Find out about Jersey's historic environment, how to carry out further research and how we are protecting the past for the future
The historic environment is the physical evidence of past human activity through time. It is tangible in the form of a Neolithic dolmen, a medieval granite farmstead, an elegant Georgian residence, a watermill, a landscape or an artefact and provides a sense of place and identity, connecting people with historical events, personal stories and memories.
The most important historic places in Jersey are listed.
Jersey Heritage researches buildings, archaeological sites, monuments, parks and more to understand what makes them special and provide expert advice to the government on their protection through listing.
Listings are all encompassing of the Island’s historic and prehistoric landscape. It is not just historic houses and farms that are protected and celebrated but an array of important structures and places that contribute to the story of Jersey.
On the highest point of the headland at La Coupe Point in St Martin is the rare survival of an early 19th century watchtower. Used by the Royal Navy as a lookout post during the Napoleonic wars, this tiny circular stone building only allowed standing room for one person. Once part of a continuous military chain of towers, lookouts, guardhouses, batteries, forts and signal stations around the coast, the watchtower was listed in 2017.
Perhaps most emblematic of the island’s historic quarrying industry is the stone crushing house that stands sentinel over La Moye headland. The crushing house was part of a complex of Victorian quarry buildings that once supplied high-class pink granite for building and ornamentation, including for the construction of the Victoria Embankment in London and for the plinth of the Queen Victoria statue that stands in St Helier. The crusher house was listed in 2015.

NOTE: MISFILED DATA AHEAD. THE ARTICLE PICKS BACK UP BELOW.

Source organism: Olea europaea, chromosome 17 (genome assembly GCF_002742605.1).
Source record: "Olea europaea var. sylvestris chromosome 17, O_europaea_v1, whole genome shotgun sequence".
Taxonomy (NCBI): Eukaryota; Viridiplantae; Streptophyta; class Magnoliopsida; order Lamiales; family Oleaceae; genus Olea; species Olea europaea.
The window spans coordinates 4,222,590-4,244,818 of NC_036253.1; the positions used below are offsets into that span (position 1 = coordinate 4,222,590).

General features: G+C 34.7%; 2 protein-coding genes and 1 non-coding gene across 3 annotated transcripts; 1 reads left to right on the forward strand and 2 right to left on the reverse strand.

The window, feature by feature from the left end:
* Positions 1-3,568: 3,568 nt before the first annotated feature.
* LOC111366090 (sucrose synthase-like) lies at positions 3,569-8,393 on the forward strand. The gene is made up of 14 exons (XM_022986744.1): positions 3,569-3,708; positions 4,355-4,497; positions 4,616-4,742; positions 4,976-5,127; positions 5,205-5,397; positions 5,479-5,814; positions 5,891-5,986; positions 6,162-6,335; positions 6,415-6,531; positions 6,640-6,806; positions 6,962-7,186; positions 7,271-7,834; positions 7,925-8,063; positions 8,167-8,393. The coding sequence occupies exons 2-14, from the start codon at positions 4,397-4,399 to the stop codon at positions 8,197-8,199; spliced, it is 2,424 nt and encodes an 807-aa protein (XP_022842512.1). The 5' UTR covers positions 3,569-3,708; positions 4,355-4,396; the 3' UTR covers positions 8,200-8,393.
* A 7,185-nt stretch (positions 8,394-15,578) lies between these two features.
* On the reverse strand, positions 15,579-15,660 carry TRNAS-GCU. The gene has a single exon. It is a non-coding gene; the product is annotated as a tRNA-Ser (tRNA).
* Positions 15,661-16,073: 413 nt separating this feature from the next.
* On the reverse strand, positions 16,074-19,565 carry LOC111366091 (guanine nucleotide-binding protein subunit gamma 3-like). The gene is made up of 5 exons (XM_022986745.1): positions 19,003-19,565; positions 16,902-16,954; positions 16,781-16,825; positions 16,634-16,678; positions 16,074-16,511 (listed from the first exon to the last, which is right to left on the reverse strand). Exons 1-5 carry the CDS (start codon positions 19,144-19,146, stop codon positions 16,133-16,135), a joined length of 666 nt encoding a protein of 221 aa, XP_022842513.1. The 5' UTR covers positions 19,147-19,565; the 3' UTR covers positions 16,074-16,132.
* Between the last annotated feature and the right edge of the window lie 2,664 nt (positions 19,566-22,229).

A lot of our history is hidden from view to the naked eye. Ancient structures such as remnants of buildings and defensive ramparts can be almost impossible to spot, as time and nature has covered them with soil and vegetation. But examine Jersey’s landscape using LiDAR and the past is revealed.
LiDAR is one of archaeology’s most exciting modern tools. This remote sensing technology uses a laser mounted on a light aircraft to record hundreds of thousands of points on the ground enabling computers to create 3D maps of the land surface. The maps can even strip away surface features to show a ‘bare-earth’ landform – excitingly revealing images beneath woodland and vegetation.
The LiDAR survey undertaken by Jersey Heritage in 2020 has revealed much about the ways our ancestors used the landscape: signs of medieval agricultural practices, previously unknown 18th century defences, even potentially a ‘new’ dolmen.
The results of the LiDAR project are available for everyone to explore through the Historic Environment Record – with some online and the range of digital elevation models at Jersey Archive.
The historic environment team record archaeological objects found by members of the public to help advance knowledge of the history and archaeology of Jersey.
This bronze coin was found in a field in St Ouen but was minted nearly two thousand years ago and two thousand miles away in Egypt. The image shows a portrait of the Roman Emperor Hadrian wearing a crown of laurel leaves, with a bull on the reverse. It was reported to the FLO by a metal detectorist in 2022.
Recovered from a field in Grouville, this object has been identified as an Early Medieval Irish house-shrine mount, and may have been part of loot from a Viking raid. The bronze plate is decorated with two stylised, mirrored ‘birds’, their eyes formed of concentric circles of yellow enamel. It was reported to the FLO by a metal detectorist in 2021.
What to do if you find something
Please report your find to the Finds Liaison Officer at Jersey Archive who will identify and record important objects and add them to the archaeology content of the HER.